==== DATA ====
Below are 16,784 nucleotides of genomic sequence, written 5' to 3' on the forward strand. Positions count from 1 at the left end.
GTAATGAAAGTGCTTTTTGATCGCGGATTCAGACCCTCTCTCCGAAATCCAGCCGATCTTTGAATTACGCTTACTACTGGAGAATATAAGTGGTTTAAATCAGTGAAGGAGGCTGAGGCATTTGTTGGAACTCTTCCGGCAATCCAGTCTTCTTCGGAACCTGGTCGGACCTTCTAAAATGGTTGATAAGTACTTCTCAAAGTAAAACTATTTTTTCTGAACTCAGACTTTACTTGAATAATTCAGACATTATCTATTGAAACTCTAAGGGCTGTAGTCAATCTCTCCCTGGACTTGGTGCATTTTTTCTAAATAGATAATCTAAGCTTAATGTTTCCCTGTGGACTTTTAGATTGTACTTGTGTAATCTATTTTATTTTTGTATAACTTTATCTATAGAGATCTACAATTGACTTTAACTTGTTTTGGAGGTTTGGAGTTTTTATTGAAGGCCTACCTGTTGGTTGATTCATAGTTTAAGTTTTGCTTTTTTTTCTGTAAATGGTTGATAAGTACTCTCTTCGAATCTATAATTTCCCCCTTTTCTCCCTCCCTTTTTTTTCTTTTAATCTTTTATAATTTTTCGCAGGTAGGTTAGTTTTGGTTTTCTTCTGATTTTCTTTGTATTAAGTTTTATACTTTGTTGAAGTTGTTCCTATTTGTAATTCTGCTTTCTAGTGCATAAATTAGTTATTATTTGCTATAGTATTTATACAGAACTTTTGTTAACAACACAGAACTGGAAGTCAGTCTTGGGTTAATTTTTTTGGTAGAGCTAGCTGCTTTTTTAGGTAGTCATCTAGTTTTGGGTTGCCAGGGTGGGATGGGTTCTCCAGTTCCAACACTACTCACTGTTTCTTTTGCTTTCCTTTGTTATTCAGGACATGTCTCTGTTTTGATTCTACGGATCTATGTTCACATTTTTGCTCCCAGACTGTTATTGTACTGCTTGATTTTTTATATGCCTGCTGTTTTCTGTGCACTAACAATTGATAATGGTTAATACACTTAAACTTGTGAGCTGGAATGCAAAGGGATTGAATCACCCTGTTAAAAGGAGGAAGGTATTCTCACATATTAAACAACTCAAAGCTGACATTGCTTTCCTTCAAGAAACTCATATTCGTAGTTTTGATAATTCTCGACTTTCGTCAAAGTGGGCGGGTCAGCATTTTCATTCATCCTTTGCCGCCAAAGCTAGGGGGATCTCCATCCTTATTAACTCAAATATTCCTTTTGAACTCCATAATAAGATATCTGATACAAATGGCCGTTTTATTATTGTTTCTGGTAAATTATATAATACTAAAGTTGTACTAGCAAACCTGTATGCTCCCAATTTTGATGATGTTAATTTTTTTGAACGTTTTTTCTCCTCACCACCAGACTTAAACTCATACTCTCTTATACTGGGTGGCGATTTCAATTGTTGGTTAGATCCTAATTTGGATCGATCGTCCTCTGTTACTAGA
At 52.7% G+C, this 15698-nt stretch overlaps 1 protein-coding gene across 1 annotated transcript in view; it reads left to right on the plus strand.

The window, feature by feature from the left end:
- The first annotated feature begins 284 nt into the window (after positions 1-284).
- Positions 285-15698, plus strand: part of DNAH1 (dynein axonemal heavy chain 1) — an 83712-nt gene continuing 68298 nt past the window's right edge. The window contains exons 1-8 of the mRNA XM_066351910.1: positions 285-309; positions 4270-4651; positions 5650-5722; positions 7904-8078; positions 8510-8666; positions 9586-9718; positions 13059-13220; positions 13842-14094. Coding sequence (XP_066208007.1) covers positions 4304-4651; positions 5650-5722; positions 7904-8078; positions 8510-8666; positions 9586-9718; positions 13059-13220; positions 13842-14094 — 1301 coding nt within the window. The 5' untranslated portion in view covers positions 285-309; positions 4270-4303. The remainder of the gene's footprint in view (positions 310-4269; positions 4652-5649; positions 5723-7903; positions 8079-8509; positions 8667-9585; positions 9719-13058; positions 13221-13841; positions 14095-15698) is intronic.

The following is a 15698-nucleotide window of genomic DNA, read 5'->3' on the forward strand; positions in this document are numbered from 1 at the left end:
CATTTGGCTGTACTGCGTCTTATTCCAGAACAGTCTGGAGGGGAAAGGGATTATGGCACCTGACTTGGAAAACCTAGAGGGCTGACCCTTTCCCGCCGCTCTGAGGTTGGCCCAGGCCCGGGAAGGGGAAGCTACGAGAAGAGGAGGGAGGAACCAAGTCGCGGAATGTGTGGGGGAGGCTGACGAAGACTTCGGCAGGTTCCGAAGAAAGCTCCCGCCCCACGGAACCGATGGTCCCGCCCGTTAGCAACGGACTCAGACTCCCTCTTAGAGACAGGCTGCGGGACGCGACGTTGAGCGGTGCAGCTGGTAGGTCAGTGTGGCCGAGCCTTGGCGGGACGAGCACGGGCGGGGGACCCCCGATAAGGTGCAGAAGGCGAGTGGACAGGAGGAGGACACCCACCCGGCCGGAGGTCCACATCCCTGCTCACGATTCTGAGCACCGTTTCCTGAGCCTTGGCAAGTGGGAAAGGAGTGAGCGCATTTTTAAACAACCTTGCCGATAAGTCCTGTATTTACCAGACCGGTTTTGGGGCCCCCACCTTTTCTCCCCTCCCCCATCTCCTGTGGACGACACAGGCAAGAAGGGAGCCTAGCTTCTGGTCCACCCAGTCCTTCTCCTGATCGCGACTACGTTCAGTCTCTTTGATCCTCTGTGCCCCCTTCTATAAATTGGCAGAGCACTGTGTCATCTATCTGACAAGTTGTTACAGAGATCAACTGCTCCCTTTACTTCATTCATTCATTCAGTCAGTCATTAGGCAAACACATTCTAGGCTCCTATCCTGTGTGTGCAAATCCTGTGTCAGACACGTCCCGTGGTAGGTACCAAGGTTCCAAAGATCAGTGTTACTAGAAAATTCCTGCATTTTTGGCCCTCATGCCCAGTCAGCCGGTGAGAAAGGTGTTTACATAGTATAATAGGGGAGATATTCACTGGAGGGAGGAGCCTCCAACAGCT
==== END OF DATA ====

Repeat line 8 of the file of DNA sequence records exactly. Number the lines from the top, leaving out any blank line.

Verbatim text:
CATTTGGCTGTACTGCGTCTTATTCCAGAACAGTCTGGAGGGGAAAGGGATTATGGCACCTGACTTGGAAAACCTAGAGGGCTGACCCTTTCCCGCCGCTCTGAGGTTGGCCCAGGCCCGGGAAGGGGAAGCTACGAGAAGAGGAGGGAGGAACCAAGTCGCGGAATGTGTGGGGGAGGCTGACGAAGACTTCGGCAGGTTCCGAAGAAAGCTCCCGCCCCACGGAACCGATGGTCCCGCCCGTTAGCAACGGACTCAGACTCCCTCTTAGAGACAGGCTGCGGGACGCGACGTTGAGCGGTGCAGCTGGTAGGTCAGTGTGGCCGAGCCTTGGCGGGACGAGCACGGGCGGGGGACCCCCGATAAGGTGCAGAAGGCGAGTGGACAGGAGGAGGACACCCACCCGGCCGGAGGTCCACATCCCTGCTCACGATTCTGAGCACCGTTTCCTGAGCCTTGGCAAGTGGGAAAGGAGTGAGCGCATTTTTAAACAACCTTGCCGATAAGTCCTGTATTTACCAGACCGGTTTTGGGGCCCCCACCTTTTCTCCCCTCCCCCATCTCCTGTGGACGACACAGGCAAGAAGGGAGCCTAGCTTCTGGTCCACCCAGTCCTTCTCCTGATCGCGACTACGTTCAGTCTCTTTGATCCTCTGTGCCCCCTTCTATAAATTGGCAGAGCACTGTGTCATCTATCTGACAAGTTGTTACAGAGATCAACTGCTCCCTTTACTTCATTCATTCATTCAGTCAGTCATTAGGCAAACACATTCTAGGCTCCTATCCTGTGTGTGCAAATCCTGTGTCAGACACGTCCCGTGGTAGGTACCAAGGTTCCAAAGATCAGTGTTACTAGAAAATTCCTGCATTTTTGGCCCTCATGCCCAGTCAGCCGGTGAGAAAGGTGTTTACATAGTATAATAGGGGAGATATTCACTGGAGGGAGGAGCCTCCAACAGCT